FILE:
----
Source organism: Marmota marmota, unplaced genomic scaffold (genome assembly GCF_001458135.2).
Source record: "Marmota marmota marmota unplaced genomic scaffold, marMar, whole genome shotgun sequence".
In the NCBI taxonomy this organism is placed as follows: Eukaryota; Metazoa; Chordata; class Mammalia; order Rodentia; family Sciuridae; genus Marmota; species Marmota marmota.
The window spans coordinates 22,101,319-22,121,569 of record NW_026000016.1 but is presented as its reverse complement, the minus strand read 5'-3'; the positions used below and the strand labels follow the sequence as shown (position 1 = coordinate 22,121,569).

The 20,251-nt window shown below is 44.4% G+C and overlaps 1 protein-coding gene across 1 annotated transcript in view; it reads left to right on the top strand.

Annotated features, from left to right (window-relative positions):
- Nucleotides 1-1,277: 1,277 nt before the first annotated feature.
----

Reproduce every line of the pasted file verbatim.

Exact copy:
Source organism: Marmota marmota, unplaced genomic scaffold (genome assembly GCF_001458135.2).
Source record: "Marmota marmota marmota unplaced genomic scaffold, marMar, whole genome shotgun sequence".
In the NCBI taxonomy this organism is placed as follows: Eukaryota; Metazoa; Chordata; class Mammalia; order Rodentia; family Sciuridae; genus Marmota; species Marmota marmota.
The window spans coordinates 22,101,319-22,121,569 of record NW_026000016.1 but is presented as its reverse complement, the minus strand read 5'-3'; the positions used below and the strand labels follow the sequence as shown (position 1 = coordinate 22,121,569).

The 20,251-nt window shown below is 44.4% G+C and overlaps 1 protein-coding gene across 1 annotated transcript in view; it reads left to right on the top strand.

Annotated features, from left to right (window-relative positions):
- Nucleotides 1-1,277: 1,277 nt before the first annotated feature.